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The Jewish JesusHow Judaism and Christianity Shaped Each Other$
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Peter Schäfer

Print publication date: 2012

Print ISBN-13: 9780691153902

Published to Princeton Scholarship Online: October 2017

DOI: 10.23943/princeton/9780691153902.001.0001

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The Angels

The Angels

Chapter:
(p.160) 6 The Angels
Source:
The Jewish Jesus
Author(s):

Peter Schäfer

Publisher:
Princeton University Press
DOI:10.23943/princeton/9780691153902.003.0007

This chapter examines rabbinic attitudes toward the angels. Enoch-Metatron, being transformed into the highest of all angels and becoming a divine figure next to God, stands at the extreme (Babylonian) end of a much larger spectrum of rabbinic attitudes toward the angels. Earlier Palestinian sources were vehemently opposed to any such possibility of the angels being granted a role transcending their traditional task of praising God and acting as his messengers. This is particularly true for the creation story and the revelation of the Torah on Mount Sinai. With regard to the former, the rabbis set great store in pointing out that the angels were not created on the first day of creation—to make sure that nobody should arrive at the dangerous idea that these angels participated in the act of creation. Similarly, the rabbis took great care in not granting the angels too active a role during the revelation of the Torah on Mount Sinai.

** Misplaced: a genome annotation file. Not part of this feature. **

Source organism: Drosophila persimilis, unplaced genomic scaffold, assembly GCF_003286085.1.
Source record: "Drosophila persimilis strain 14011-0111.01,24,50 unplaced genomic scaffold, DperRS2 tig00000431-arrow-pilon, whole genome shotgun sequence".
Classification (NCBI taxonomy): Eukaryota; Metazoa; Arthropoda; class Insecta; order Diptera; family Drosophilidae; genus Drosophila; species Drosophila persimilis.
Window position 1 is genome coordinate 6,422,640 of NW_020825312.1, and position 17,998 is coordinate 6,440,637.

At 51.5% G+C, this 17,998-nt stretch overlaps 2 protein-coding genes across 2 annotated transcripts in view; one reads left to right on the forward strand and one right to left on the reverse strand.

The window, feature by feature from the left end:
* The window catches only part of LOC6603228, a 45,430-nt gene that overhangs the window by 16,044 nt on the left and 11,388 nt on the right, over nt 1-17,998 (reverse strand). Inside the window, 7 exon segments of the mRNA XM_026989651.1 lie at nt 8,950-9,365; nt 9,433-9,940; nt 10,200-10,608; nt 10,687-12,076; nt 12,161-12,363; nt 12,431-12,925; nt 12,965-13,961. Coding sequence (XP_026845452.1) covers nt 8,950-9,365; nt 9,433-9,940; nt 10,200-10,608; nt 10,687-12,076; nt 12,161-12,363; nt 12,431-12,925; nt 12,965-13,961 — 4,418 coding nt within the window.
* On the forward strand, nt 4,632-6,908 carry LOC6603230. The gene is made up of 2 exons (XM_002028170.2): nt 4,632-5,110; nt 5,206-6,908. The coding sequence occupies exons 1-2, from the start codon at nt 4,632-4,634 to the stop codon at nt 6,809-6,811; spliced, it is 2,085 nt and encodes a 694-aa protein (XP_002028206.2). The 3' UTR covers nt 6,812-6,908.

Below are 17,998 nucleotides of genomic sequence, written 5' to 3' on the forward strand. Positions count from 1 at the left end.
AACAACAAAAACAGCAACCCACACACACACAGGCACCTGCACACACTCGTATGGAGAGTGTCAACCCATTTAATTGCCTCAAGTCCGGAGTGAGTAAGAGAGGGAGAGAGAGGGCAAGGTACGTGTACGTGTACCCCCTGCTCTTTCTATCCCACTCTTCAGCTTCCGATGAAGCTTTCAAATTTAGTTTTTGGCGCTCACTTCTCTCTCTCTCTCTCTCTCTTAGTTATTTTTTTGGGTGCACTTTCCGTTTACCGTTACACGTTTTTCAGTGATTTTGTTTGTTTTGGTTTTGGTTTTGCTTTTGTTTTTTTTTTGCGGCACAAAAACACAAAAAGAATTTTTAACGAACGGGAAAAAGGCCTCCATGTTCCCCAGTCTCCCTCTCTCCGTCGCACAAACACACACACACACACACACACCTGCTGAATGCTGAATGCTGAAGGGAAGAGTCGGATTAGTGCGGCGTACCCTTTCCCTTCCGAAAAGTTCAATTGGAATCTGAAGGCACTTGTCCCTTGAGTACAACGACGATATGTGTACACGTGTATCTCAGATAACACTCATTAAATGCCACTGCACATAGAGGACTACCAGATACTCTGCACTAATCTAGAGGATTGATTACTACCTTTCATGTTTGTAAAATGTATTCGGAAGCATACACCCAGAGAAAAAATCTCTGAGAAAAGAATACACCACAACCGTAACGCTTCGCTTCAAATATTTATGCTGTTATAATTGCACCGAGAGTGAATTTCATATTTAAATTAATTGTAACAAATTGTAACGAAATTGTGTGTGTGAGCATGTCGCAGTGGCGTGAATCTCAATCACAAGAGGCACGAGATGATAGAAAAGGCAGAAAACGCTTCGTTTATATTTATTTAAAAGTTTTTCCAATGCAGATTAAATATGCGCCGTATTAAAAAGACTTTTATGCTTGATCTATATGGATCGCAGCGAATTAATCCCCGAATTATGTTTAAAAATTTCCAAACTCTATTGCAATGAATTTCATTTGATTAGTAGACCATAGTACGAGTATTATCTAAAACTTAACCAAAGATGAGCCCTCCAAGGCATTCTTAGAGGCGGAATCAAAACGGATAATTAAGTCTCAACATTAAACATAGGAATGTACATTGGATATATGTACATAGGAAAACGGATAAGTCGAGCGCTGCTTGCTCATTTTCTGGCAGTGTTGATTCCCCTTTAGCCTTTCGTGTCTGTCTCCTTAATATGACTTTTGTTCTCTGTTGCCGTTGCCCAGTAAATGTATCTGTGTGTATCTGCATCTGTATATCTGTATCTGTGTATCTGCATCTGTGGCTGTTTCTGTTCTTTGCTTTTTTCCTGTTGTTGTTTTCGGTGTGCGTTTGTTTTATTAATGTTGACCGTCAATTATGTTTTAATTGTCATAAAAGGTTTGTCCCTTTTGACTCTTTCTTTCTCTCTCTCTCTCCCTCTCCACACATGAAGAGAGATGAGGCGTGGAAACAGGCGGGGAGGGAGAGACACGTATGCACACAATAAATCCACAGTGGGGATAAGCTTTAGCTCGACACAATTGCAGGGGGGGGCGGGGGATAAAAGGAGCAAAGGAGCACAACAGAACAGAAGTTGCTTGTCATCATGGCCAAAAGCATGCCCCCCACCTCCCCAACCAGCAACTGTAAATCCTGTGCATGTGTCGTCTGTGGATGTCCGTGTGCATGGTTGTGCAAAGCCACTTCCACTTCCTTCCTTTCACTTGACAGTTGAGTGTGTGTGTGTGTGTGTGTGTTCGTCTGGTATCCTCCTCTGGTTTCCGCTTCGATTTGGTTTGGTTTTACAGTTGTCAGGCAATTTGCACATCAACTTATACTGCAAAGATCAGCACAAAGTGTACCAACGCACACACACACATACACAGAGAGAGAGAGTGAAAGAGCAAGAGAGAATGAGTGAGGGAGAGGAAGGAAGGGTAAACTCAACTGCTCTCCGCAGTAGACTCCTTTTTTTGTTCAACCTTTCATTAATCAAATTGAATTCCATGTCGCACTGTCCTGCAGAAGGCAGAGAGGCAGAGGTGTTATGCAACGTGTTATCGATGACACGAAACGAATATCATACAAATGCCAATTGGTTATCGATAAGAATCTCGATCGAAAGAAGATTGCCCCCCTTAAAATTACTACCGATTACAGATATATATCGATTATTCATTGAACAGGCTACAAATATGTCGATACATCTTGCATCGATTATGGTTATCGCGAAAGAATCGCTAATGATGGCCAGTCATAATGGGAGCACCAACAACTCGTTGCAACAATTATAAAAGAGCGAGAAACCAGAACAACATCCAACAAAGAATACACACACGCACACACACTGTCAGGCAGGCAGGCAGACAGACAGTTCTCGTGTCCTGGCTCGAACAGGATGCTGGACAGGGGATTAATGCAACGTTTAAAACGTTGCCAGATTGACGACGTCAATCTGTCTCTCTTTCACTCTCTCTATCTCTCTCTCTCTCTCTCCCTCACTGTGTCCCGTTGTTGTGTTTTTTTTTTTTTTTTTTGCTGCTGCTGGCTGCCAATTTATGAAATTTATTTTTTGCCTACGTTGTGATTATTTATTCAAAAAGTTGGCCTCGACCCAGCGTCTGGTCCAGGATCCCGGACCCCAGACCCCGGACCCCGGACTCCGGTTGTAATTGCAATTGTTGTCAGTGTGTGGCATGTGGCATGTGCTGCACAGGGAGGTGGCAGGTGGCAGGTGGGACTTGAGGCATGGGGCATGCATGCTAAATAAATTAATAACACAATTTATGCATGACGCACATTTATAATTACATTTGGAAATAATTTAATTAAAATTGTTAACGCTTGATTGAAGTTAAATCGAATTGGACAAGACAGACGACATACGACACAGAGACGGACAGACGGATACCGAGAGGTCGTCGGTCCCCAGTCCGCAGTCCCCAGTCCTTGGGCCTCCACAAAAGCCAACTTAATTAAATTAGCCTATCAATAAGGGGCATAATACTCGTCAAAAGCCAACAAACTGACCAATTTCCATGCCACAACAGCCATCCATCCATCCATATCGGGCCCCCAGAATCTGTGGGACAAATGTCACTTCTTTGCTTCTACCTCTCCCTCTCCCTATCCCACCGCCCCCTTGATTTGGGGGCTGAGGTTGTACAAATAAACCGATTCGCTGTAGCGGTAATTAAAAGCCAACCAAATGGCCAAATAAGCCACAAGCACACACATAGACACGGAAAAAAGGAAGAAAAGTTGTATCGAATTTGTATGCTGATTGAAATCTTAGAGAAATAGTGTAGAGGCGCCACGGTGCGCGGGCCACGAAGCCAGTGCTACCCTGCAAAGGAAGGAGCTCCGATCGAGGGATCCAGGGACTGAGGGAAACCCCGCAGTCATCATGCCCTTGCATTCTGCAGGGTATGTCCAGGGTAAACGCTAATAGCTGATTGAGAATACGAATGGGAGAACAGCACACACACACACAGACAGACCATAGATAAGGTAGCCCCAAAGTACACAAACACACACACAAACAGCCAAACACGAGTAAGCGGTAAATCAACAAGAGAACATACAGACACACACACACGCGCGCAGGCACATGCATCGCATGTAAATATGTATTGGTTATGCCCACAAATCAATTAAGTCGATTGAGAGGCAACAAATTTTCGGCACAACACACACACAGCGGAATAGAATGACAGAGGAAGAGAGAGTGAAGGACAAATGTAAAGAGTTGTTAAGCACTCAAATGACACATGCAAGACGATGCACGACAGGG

Keywords:   angels, Enoch-Metatron, divine figure, creation story, Torah revelation, rabbis

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